We Tried Your Pizza Recipes, And The Best Was... We got some interesting entries when we asked you for your best pizza recipes. Some pizzas had blueberries. Some had mussels. Our staff scoured through all your submissions and picked three tasty-looking creations. Find out which was our favorite.
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We Tried Your Pizza Recipes, And The Best Was...

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We Tried Your Pizza Recipes, And The Best Was...

We Tried Your Pizza Recipes, And The Best Was...

We Tried Your Pizza Recipes, And The Best Was...

  • Download
  • <iframe src="https://www.npr.org/player/embed/111886870/111917127" width="100%" height="290" frameborder="0" scrolling="no" title="NPR embedded audio player">
  • Transcript

We got some interesting entries when we asked you for your best pizza recipes. Some pizzas had blueberries. Some had mussels. Our staff scoured through all your submissions and picked three tasty-looking creations.

Those three recipes were then delivered to Keste Pizzeria in Manhattan — a restaurant New York Magazine recently ranked the No. 1 pizza spot in the city. Roberto Caporuscio, owner and head piazzolo of Keste, prepared all three recipes; then he and David Greene started the taste test.

The Last Judge

We thought we had a winning pizza recipe, but we wanted the ultimate expert's opinion.

And the winner? Jeannie McDermott's Shrimp Artichoke Pizza.

Shrimp Artichoke Pizza With Cilantro Pesto

Dough Ingredients

  • 1 package of quick-rise yeast (1/4 ounce)
  • 1/4 teaspoon sugar
  • 1 cup warm water (100-115 degrees)
  • 1/2 cup whole wheat flour
  • 2 cups unbleached all-purpose flour, divided
  • 1 teaspoon salt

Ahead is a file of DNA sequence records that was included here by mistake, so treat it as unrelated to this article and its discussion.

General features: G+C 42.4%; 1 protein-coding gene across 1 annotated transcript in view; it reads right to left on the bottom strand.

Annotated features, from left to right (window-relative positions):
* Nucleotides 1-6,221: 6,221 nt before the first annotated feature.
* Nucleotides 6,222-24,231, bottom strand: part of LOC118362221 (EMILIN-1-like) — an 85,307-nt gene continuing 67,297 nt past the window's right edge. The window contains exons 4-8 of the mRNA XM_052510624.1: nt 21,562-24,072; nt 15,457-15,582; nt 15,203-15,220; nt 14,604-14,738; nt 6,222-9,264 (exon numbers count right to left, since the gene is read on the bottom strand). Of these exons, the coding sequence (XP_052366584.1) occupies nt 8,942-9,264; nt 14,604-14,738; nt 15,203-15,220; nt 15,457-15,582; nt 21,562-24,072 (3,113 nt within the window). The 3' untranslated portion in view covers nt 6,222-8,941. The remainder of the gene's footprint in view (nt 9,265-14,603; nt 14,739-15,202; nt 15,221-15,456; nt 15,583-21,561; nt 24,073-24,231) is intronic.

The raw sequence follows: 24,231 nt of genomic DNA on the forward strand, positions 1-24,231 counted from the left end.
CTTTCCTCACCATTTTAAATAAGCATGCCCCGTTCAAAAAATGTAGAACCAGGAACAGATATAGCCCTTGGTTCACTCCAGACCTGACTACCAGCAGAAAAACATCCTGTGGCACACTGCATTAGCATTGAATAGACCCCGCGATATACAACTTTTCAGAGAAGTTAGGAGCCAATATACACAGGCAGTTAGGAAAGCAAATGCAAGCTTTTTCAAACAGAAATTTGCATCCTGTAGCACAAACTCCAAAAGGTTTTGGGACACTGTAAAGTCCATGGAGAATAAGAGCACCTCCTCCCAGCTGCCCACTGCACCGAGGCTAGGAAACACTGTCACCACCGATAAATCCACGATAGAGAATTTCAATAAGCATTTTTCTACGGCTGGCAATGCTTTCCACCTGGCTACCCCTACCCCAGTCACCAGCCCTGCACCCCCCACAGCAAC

• 1 tablespoon extra virgin olive oil

Topping Ingredients

  • 2 large bunches cilantro, rinsed and drained well
  • 3 medium cloves garlic, peeled
  • 2 tablespoons extra virgin olive oil
  • 1 13.75-ounce can artichokes, cut in quarters and drained well
  • 1 pound large shrimp, shelled and deveined
  • 8 ounces low-moisture, part-skim mozzarella cheese, coarsely grated

Author's Note: Shrimp, artichokes and cilantro make a delectable combination on this beautiful pizza. To make flavors vibrant, make sure the cilantro, artichoke hearts and shrimp are dry before adding.

Drying The Toppings

Remove leaves and tender stems from cilantro. If cilantro leaves are wet, place in a single layer between cloth dishtowels as you work. Towels can be layered to accommodate all the cilantro. Roll up the towels and place them in a large plastic bag to dry well.

Place the quartered artichokes in a single layer on a double layer of paper towels. Cover with another double layer of towels. Roll up and gently press out moisture. Set aside the cilantro and artichokes, still wrapped in towels.

Place the shrimp between double layers of paper towels and pat out excess moisture. Store in the refrigerator until ready to use.

Making The Dough

Stir together yeast, sugar and water in a large mixing bowl. Let stand 10 minutes or until bubbly and foamy. Mix in whole wheat flour, 1 1/2 cups all-purpose flour, salt and olive oil. Stir in as much of the remaining 1/2 cup flour as you can, a tablespoon at a time. Turn the dough out onto a floured surface and knead for 10 minutes, adding some of the remaining flour to your hands and kneading the surface as you work. You will probably have to scrape the dough up from the kneading surface from time to time. Add only as much of the flour as needed to make a somewhat loose, sticky dough. The wetter the dough, the more tender your crust will be.

Transfer the dough to a large, lightly oiled bowl. Roll the dough in the bowl to coat lightly with oil. Cover the bowl with plastic wrap. Place the bowl in a warm area with no drafts. If your kitchen is chilly, put the dough in a cold oven with 1 cup of boiling water on the rack below it. Let rise until doubled, approximately 45 minutes to 1 hour.

Preparing The Toppings